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'Killing Michael Jackson' documentary: The 4 things we learned about Michael Jackson's death.

It was June 25, 2009 and Michael Jackson was just over two weeks away from beginning his 50-show concert residency at the O2 arena in London.

The concert series, which was the first significant tour since the 2001 Michael Jackson: 30th Anniversary Celebration, were described as “the greatest comeback in the history of pop”.

But the shows would never go ahead.

On that day, 10 years ago, Michael Jackson’s personal physician, Conrad Murray, found the performer in bed at around 12pm. He wasn’t breathing.

Watch the trailer for Michael Jackson documentary Leaving Neverland below. Post continues after video.

After administering CPR on Jackson to no avail, Murray called paramedics to his home in the Holmby Hills neighbourhood of Los Angeles.

Once they arrived, the paramedics tried to revive Jackson before he was transported to the Ronald Reagan UCLA Medical Center. At 2.26pm, he was pronounced dead.

On the day after Jackson’s death, an autopsy discovered a combination of drugs in the singer’s system including propofol, lorazepam, midazolam and diazepam.

The death was concluded to be a homicide following acute propofol and benzodiazepine intoxication. In 2011, Murray was found guilty of involuntary manslaughter.

The Quicky, Mamamia’s daily news podcast, discusses Michael Jackson documentary Leaving Neverland. Post continues after audio.

Now, a decade on from Michael Jackson’s sudden death, a new documentary, Killing Michael Jackson, is investigating the death of the singer.

Here’s four things we’ve learned so far from the new documentary.

1. Conrad Murray allegedly waited 25 minutes to call paramedics.

In the documentary, detectives Orlando Martinez, Dan Myers and Scott Smith, who were the first LA police to enter Jackson’s bedroom, alleged that Jackson’s personal physician Conrad Murray waited 25 minutes before he attempted to revive the performer or contact paramedics.

Detective Martinez claimed that Murray spent those 25 minutes making phone calls, sending emails and clearing away medical supplies while Jackson wasn’t breathing.

“Mr Murray started cleaning up the mess that he had left, covering up the medical treatment that he was giving,” Martinez claimed.

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“He put that away, called for help from security, and directed them to call 911 while he gave ineffective, one-handed CPR.”

Martinez also claimed that Murray hid receipts for propofol, an anaesthetic drug administered to Jackson in high doses, at his girlfriend’s apartment following Jackson’s death.

 2. The detectives claimed Murray should have been convicted of second-degree murder.

In 2011, Murray was found guilty of involuntary manslaughter and sentenced to the maximum of four years in prison. After two years, however, Murray was released from jail.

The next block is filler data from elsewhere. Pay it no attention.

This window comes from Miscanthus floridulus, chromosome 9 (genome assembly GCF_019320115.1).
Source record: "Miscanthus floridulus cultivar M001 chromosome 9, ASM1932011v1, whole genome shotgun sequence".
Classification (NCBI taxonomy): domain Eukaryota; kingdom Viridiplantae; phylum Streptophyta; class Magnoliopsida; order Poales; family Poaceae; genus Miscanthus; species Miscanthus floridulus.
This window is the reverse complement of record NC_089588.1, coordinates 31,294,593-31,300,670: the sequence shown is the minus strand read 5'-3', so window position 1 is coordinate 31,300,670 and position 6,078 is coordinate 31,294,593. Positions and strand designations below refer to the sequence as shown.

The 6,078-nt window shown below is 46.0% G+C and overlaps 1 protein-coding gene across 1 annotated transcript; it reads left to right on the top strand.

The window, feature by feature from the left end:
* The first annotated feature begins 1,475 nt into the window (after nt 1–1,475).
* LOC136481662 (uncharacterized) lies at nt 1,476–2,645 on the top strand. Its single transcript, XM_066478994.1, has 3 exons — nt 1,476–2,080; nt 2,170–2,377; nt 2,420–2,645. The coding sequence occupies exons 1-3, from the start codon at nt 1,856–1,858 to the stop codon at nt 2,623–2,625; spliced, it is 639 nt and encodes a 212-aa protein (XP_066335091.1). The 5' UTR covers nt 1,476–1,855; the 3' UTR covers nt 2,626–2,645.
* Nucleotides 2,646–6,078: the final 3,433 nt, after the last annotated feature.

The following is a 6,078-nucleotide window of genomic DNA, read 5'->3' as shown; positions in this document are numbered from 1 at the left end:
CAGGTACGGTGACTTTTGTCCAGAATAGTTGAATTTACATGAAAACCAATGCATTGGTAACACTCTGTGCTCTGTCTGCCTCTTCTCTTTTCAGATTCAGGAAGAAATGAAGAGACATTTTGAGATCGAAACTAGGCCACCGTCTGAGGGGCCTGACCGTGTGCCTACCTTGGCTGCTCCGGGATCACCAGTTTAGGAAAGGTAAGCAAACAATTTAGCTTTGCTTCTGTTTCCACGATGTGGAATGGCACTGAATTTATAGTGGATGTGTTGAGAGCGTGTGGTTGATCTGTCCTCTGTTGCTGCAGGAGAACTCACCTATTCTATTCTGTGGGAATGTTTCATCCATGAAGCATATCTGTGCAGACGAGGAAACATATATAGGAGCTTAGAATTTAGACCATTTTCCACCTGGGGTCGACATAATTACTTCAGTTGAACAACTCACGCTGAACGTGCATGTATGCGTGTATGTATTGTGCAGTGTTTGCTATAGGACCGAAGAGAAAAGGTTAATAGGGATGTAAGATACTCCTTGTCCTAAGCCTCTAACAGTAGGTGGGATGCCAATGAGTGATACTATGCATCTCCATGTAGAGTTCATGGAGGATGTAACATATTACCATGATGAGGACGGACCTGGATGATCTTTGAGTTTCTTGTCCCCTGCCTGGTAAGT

Today, his medial licences remain suspended or revoked – but there’s still debate over whether he should have spent more time in prison.

In the documentary, detectives Martinez, Myers and Smith all claimed that Murray should have been convicted of second-degree murder.

They believe Murray administered a dose of the drug that was lethal and purposefully kept him under the influence.

In the documentary, professor of anaesthesiology Steve Shafer described how Murray allegedly negligently administered the drug.

“Murray was using the saline bag to hang the bottle of propofol from the stand and also, I think, to hide it because he didn’t want anybody to know he was using propofol,” Shafer said.

“It’s insane. Nobody trained in the use of propofol would ever walk away from a patient who is receiving propofol as a continuous infusion.”

The detectives also discovered Murray’s medical bag, which was hidden on the property.

“We found a bunch more medicines that were used, like propfol,” Martinez said.

“We found all the waste, all the trash. The needles, the empty bottles, the stuff that, when we went in the room, should have been laying there,” he added, alleging that Murray had attempted to clean up before calling paramedics to the property.

3. The notes on Michael Jackson’s bedroom walls.

The three detectives also described the state of Jackson’s bedroom, which had been turned into a makeshift medical room.

“There were post-it notes or pieces of paper taped all over the room, and mirrors and doors with little slogans or phrases,” Martinez said in the documentary.

“I don’t know if they were lyrics or thoughts. Some of them seemed like poems,” he added.

“The bedroom was… it was a mess.”

4. What Michael Jackson’s bedroom looked like.

The new documentary shares photographs from within Jackson’s bedroom and a makeshift home treatment room.

“I just remember going in there and there was an IV stand, a saline bag and just various medications strewn about,” Detective Smith said in the documentary.

“There was a computer on the bed, there was a lifelike doll on the bed, and there was kind of like advertisements, pictures of babies,” he added.

Documentary ‘Killing Michael Jackson’ will appear on Channel Nine on July 8 at 9.15pm.

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